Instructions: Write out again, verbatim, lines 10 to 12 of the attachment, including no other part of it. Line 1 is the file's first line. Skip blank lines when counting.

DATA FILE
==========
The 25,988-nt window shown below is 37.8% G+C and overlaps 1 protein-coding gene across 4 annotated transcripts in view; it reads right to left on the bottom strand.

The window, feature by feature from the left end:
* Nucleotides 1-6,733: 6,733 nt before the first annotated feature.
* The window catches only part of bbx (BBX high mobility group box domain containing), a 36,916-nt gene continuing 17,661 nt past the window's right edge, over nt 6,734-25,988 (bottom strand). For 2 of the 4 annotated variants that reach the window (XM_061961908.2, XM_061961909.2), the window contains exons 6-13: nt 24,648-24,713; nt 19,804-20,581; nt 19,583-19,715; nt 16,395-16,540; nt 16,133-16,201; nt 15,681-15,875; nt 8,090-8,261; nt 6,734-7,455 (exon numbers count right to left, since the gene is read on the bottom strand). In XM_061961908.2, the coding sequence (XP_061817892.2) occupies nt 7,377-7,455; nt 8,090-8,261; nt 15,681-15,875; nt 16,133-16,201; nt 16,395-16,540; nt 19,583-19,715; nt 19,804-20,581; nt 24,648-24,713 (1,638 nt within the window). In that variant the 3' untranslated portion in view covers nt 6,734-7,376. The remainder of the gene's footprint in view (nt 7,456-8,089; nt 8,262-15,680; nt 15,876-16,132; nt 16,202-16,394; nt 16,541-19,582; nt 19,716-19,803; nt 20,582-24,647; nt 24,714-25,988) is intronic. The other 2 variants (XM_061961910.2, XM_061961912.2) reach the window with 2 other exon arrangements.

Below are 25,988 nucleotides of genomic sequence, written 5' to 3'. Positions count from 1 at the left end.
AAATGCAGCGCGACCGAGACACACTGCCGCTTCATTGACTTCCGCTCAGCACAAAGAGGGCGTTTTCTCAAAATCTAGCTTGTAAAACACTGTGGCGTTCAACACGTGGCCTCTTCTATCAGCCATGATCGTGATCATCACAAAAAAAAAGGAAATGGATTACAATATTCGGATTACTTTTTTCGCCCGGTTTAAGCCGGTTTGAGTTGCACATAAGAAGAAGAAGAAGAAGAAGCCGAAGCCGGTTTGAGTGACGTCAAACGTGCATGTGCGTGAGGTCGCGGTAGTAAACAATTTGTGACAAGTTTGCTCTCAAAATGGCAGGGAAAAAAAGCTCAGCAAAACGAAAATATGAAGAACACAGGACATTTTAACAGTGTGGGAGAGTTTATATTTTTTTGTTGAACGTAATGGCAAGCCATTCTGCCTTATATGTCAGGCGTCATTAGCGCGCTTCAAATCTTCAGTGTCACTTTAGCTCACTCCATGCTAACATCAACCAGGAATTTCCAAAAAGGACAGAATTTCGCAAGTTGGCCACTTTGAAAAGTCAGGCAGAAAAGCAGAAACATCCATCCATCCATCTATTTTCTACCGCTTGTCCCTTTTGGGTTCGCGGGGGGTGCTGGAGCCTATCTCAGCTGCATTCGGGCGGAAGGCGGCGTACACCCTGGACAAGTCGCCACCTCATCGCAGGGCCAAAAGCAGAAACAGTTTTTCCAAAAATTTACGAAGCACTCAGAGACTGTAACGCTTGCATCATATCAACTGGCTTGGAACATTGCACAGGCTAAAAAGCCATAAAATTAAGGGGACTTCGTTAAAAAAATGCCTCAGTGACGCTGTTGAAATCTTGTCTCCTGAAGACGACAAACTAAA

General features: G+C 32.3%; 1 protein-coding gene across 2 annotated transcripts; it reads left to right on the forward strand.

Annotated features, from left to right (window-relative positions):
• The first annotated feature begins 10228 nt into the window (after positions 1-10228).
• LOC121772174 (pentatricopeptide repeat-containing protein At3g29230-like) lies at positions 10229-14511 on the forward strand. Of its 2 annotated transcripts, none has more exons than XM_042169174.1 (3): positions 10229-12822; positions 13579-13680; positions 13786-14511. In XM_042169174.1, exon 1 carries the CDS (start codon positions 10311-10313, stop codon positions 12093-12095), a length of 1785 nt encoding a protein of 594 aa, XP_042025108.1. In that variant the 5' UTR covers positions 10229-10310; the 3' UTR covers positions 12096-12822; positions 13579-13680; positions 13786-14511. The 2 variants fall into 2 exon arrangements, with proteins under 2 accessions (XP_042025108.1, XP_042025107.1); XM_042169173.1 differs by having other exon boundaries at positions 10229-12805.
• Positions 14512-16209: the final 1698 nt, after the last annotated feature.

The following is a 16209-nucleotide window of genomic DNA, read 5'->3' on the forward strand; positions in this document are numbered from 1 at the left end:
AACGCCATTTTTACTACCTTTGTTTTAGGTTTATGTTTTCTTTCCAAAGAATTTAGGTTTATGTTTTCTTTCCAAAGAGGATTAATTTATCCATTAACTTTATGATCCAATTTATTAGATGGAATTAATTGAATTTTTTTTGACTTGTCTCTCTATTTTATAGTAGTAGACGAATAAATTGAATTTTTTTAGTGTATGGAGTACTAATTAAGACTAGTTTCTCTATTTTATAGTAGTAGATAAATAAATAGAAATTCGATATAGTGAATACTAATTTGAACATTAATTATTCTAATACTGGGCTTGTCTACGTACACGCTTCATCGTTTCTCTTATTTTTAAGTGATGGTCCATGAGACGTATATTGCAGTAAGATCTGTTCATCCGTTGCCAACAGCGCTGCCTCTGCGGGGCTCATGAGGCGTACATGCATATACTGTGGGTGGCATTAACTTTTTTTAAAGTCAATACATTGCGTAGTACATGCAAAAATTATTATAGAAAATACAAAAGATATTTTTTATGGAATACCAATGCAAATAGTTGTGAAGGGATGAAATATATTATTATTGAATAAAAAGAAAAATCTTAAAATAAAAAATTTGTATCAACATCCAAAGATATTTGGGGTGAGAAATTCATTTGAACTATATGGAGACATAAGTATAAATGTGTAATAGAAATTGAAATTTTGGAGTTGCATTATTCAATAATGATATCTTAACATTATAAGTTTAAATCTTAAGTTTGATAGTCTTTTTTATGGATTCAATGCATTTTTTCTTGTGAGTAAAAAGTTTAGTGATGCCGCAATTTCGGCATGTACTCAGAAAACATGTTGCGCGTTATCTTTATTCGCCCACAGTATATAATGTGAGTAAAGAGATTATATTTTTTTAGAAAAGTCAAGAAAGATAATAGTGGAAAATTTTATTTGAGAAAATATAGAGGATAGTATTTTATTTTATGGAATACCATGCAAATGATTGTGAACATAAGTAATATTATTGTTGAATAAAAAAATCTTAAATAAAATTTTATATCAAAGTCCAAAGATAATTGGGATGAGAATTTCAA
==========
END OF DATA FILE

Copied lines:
• LOC121772174 (pentatricopeptide repeat-containing protein At3g29230-like) lies at positions 10229-14511 on the forward strand. Of its 2 annotated transcripts, none has more exons than XM_042169174.1 (3): positions 10229-12822; positions 13579-13680; positions 13786-14511. In XM_042169174.1, exon 1 carries the CDS (start codon positions 10311-10313, stop codon positions 12093-12095), a length of 1785 nt encoding a protein of 594 aa, XP_042025108.1. In that variant the 5' UTR covers positions 10229-10310; the 3' UTR covers positions 12096-12822; positions 13579-13680; positions 13786-14511. The 2 variants fall into 2 exon arrangements, with proteins under 2 accessions (XP_042025108.1, XP_042025107.1); XM_042169173.1 differs by having other exon boundaries at positions 10229-12805.
• Positions 14512-16209: the final 1698 nt, after the last annotated feature.

The following is a 16209-nucleotide window of genomic DNA, read 5'->3' on the forward strand; positions in this document are numbered from 1 at the left end: